Flodden Young Archaeologists made a thrilling discovery this week when their youngsters found some real life buried treasure.
The youth club was taking part in an excavation at the site of Wark Castle, digging into the castles turbulent past.
And among the young archaeologists who were eager to trowel back the mud was Will Nicholson, aged nine, who discovered a silver coin whilst working alongside his friend Jack Young, also aged nine.
The pair, from Duns, were told that what they had brought to light was a silver Edward I halfpenny.
Elizabeth Allis, aged 12, of Lowick, also taking part said: “I was digging at the site where Wark Castle once stood in an area near the chapel where they would have thrown waste which is called a midden.
“I really enjoyed finding bits of medieval pottery and animal bones.
“My friend Will found a hammered silver coin, called a cross penny.
“If you went near a hole, you would be covered in mud, everyone loved it.”
She added: “My brother William loved trowelling so much, it was extremely hard to get him away from the site when it was time to leave!”
Edward I was known as Longshanks because of his height and also as the Hammer of the Scots because of his involvement in the Scottish succession when he decided the competing claims of John Balliol and Robert Bruce to the Scottish Crown.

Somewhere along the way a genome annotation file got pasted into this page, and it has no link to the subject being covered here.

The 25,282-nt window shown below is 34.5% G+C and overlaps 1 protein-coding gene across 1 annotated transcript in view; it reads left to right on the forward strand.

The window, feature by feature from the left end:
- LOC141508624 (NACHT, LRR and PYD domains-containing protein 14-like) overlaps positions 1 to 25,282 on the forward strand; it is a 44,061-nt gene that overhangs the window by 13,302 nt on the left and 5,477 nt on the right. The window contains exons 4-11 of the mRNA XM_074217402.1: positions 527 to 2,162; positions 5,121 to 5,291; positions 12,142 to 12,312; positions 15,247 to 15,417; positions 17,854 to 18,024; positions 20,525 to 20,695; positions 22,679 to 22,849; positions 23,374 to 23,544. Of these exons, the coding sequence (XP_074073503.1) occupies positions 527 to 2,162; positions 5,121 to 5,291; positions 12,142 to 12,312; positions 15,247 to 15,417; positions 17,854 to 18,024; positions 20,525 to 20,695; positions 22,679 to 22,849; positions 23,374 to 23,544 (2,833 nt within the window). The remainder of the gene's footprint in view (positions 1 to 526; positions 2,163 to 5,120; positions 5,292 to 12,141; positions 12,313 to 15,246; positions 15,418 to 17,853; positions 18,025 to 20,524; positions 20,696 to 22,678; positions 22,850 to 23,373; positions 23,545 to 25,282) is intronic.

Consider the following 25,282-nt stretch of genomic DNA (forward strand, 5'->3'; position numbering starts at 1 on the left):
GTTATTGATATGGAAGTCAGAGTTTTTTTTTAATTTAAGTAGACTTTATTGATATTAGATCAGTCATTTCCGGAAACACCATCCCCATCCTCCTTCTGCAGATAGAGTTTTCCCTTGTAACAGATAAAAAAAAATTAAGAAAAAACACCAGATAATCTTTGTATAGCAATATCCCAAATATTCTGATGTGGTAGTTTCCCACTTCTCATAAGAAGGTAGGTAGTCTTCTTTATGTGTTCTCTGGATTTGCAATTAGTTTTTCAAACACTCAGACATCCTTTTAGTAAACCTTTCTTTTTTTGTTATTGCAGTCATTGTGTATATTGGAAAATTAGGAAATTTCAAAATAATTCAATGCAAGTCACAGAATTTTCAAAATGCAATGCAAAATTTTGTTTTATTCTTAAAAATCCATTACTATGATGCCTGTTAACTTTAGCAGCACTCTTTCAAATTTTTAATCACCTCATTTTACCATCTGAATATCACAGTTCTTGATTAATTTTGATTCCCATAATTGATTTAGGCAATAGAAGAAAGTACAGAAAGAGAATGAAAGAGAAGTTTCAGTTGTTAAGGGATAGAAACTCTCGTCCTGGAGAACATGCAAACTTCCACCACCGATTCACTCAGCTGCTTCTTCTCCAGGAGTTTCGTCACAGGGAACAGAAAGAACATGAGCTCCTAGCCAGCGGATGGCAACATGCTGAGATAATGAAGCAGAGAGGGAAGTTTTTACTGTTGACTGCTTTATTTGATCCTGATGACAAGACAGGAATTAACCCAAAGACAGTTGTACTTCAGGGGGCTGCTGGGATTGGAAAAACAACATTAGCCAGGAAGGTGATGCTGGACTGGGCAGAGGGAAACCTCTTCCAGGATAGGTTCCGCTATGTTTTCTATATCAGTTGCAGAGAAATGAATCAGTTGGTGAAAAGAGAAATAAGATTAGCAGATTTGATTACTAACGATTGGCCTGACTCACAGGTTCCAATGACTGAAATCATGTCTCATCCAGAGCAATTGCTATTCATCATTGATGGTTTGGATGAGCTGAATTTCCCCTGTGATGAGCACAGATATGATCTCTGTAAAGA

He was the first king to mint halfpennys, starting shortly after he came to the English Throne in 1272.
During the medieval period Wark Castle was one of the most strategically important castles in the country, due to its location on the border, and was the scene of frequent skirmishes and sieges. In 1513 it was one of the first castles captured by the James IV’s Scottish army before the Battle of Flodden.
After Flodden, Wark Castle must have been quickly repaired by the English as a 1517 account showed it to be fully equipped and operational again.
Jane Miller, education officer for the Flodden 1513 Ecomuseum said: “We were delighted to join Chris Burgess and the Flodden 1513 archaeology team on their Wark Castle dig. During the morning we found lots of medieval pottery, animal bones and, at the very end of the morning, the coin - this exciting find was the icing on the cake!”
They were also joined at Wark Castle by Tess and Cat from the “Sounds and Guts” project who are working with people across Northumberland, looking at the role the landscape plays in people’s emotional and imaginative lives.
Jane went on: “Tess and Cat were recording the sounds of the excavation as our young archaeologists worked”
The Flodden Young Archaeologists’ Club meet monthly at sites across Northumberland and the Borders, encouraging children to take part in a range of archaeological activities.
Their next Flodden YAC meeting is on Saturday 13 June at Ford Moss Colliery where we will take part in the Big Dig.
If you’d like more information about the club you can contact Jane Miller, Flodden 1513 education officer, at JMiller@woodhorn.org.uk or check out the group’s website at www.floddenyac.wordpress.com.